Cardiovascular 3-dimensional printing refers to the fabrication of patients' specific cardiac anatomic replicas based on volumetric imaging data sets obtained by echocardiography, computed tomography, or magnetic resonance imaging. It enables advanced visualization and enhanced anatomic and sometimes hemodynamic understanding and also improves procedural planning and allows interventional simulation. Also, it is helpful in communication with patients and trainees. These key advantages have led to its broad use in the field of cardiology ranging from congenital to vascular and valvular disease, particularly in structural heart interventions, where many emerging technologies are being developed and tested. This review summarizes the process of 3-dimensional printing and the workflow from imaging acquisition to model generation and discusses the cardiac applications of 3-dimensional printing focusing on its use in percutaneous structural interventions, where procedural planning now commonly relies on 3-dimensional printed models.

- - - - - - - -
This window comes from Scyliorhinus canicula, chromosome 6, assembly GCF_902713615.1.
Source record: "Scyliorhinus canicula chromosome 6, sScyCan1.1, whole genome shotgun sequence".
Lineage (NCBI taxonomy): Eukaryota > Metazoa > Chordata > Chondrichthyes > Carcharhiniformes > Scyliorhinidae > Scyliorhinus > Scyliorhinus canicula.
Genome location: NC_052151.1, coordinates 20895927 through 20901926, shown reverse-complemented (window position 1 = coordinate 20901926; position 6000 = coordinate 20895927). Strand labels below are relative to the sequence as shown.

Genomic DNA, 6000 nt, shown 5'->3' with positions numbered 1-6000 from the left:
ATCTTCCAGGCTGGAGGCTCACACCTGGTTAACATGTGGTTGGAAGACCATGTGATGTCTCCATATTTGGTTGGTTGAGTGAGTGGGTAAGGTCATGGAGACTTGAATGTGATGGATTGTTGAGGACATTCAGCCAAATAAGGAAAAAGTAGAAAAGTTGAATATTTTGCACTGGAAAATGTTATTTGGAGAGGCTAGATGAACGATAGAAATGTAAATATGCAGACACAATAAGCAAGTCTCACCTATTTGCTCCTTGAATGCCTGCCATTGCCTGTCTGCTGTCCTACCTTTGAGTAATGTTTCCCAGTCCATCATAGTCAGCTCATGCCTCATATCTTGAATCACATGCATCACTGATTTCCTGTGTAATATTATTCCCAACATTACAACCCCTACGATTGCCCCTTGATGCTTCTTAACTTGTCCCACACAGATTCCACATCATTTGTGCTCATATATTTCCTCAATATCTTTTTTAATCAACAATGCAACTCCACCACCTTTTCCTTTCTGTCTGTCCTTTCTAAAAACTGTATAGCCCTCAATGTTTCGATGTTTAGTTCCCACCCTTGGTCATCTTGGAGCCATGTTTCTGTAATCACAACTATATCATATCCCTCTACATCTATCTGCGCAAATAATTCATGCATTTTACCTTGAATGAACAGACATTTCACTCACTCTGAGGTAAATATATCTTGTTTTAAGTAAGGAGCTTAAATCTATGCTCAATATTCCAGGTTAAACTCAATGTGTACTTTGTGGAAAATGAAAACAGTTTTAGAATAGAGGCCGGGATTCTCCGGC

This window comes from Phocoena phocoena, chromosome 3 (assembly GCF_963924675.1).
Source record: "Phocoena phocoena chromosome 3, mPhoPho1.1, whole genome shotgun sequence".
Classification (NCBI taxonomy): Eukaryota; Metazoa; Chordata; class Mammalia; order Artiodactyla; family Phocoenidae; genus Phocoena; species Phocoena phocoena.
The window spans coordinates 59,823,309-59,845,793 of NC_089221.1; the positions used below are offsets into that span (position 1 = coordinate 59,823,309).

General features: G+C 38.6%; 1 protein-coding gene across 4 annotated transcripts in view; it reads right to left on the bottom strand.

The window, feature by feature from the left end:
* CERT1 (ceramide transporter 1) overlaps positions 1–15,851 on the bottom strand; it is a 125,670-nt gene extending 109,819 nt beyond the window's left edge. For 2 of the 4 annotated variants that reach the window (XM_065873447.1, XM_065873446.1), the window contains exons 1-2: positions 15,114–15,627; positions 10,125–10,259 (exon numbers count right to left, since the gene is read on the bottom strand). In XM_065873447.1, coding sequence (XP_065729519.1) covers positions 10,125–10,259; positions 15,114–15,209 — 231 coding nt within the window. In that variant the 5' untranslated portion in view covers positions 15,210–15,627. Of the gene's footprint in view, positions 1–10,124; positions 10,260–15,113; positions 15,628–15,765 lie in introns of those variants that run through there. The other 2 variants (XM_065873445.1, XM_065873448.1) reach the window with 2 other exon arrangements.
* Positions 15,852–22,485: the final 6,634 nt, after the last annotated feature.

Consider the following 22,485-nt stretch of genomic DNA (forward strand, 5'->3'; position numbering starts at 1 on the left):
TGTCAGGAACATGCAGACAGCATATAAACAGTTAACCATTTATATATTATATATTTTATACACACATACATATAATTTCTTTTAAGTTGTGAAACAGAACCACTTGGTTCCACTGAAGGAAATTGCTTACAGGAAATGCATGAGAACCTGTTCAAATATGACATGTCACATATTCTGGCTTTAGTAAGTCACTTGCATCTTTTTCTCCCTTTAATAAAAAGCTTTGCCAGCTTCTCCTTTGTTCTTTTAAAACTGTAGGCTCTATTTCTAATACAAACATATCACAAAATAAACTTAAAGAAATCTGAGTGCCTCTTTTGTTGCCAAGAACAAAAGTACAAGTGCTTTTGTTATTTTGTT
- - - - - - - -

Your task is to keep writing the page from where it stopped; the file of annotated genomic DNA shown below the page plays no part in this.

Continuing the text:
|Original language||English (US)|
|Journal||Circulation: Cardiovascular Imaging|
|State||Published - Oct 1 2019|
- heart disease
ASJC Scopus subject areas
- Radiology Nuclear Medicine and imaging
- Cardiology and Cardiovascular Medicine